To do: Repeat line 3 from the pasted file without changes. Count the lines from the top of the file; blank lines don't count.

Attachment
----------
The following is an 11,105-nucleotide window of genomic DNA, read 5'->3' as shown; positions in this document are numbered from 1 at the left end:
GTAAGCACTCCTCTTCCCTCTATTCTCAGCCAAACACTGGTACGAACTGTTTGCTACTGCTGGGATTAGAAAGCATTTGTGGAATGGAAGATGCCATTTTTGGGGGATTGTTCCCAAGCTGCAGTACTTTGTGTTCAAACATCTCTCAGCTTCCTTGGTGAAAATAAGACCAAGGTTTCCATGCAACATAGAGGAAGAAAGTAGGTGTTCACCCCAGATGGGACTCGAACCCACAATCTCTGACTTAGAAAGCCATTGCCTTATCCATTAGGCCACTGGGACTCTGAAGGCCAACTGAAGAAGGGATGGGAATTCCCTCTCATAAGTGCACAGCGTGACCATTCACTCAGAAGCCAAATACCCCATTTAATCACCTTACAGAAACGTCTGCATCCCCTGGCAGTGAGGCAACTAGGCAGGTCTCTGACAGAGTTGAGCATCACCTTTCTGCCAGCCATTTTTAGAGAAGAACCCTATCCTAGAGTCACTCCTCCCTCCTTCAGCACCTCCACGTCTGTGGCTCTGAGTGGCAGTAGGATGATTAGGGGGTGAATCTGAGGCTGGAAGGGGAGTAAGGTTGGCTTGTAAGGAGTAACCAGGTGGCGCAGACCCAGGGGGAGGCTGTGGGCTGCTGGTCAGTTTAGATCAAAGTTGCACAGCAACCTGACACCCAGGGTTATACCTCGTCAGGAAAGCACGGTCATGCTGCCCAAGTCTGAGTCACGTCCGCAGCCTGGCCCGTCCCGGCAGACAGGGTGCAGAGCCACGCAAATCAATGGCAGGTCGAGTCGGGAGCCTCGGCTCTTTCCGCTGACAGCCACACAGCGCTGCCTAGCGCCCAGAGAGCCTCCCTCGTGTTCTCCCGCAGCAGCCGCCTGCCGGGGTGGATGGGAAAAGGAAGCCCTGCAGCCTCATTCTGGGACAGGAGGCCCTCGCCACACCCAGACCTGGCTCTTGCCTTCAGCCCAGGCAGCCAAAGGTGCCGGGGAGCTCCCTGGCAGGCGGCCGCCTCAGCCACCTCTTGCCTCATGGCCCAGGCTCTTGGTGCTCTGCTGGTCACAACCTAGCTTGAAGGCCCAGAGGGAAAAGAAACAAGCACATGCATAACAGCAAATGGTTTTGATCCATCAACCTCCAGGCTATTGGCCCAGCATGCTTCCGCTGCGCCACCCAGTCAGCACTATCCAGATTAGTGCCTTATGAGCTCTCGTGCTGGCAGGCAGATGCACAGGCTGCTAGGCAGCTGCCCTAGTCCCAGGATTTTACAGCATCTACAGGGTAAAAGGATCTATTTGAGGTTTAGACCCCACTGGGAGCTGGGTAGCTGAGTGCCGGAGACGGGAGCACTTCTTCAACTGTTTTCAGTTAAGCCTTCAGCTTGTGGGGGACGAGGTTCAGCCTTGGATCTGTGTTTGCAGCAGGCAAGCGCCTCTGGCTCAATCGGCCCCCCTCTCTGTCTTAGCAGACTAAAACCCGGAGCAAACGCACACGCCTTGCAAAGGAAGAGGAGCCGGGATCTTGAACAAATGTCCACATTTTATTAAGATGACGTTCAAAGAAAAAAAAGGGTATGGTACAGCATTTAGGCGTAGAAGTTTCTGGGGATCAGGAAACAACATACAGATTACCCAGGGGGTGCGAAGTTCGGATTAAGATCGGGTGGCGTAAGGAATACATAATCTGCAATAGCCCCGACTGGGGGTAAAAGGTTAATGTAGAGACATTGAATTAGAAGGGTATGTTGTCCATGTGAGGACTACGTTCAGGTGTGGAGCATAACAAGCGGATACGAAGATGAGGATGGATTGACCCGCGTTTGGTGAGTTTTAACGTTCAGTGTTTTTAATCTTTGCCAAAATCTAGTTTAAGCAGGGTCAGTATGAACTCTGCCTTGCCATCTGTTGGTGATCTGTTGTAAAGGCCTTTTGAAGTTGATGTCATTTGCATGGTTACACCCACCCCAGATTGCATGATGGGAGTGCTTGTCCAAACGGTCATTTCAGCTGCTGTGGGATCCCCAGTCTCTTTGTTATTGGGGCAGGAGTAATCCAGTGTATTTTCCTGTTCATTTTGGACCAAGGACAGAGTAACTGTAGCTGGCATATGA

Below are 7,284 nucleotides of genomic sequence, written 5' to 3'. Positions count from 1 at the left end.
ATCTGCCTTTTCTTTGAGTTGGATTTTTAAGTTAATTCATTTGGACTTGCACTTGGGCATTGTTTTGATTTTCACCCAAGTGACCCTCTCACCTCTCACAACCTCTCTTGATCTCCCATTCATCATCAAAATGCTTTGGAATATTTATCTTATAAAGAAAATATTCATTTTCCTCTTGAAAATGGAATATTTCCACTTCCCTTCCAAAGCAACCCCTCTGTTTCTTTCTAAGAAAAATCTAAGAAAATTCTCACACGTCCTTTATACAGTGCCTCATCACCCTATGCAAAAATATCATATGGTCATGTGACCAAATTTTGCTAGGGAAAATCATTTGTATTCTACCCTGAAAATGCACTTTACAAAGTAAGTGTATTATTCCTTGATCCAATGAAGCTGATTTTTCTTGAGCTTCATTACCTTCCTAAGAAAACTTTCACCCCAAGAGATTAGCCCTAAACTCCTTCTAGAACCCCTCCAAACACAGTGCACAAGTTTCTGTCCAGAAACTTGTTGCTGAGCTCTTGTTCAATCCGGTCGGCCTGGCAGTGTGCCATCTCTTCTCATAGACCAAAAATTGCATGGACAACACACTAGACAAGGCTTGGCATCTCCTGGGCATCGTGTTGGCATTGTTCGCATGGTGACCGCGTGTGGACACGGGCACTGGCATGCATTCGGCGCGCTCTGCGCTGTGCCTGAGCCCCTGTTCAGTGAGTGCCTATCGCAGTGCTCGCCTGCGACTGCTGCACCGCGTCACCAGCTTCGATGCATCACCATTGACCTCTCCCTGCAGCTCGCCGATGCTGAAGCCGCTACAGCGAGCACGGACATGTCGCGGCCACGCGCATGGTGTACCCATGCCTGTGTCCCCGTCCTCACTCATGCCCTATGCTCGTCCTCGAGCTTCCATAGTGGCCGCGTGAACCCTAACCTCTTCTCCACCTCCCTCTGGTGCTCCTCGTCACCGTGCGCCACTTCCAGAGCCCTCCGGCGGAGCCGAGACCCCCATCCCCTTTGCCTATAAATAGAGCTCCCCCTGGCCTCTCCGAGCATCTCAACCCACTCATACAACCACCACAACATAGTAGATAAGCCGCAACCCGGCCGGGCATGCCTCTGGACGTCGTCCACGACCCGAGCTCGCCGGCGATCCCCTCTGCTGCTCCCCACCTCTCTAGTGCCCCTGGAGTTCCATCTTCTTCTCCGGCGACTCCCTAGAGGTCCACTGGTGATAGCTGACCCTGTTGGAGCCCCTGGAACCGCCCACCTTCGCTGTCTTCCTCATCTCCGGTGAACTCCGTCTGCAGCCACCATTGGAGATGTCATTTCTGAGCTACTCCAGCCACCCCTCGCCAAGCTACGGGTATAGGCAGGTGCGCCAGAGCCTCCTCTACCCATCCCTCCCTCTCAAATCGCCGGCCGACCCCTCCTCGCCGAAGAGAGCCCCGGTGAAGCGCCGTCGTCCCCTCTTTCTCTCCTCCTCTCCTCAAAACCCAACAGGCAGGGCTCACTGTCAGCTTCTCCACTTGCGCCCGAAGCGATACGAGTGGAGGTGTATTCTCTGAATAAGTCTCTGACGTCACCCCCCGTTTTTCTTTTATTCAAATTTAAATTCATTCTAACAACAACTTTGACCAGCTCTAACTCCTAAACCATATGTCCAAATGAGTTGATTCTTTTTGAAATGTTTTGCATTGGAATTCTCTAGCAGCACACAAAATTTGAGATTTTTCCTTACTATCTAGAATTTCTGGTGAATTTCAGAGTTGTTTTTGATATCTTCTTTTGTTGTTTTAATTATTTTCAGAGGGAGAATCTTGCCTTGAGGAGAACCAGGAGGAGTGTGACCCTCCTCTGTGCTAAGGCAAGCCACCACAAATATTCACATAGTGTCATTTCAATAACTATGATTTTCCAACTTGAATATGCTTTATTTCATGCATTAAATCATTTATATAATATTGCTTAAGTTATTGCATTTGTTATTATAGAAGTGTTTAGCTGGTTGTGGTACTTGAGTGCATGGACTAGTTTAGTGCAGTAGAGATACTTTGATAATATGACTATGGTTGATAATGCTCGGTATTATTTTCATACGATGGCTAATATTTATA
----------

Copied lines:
Below are 7,284 nucleotides of genomic sequence, written 5' to 3'. Positions count from 1 at the left end.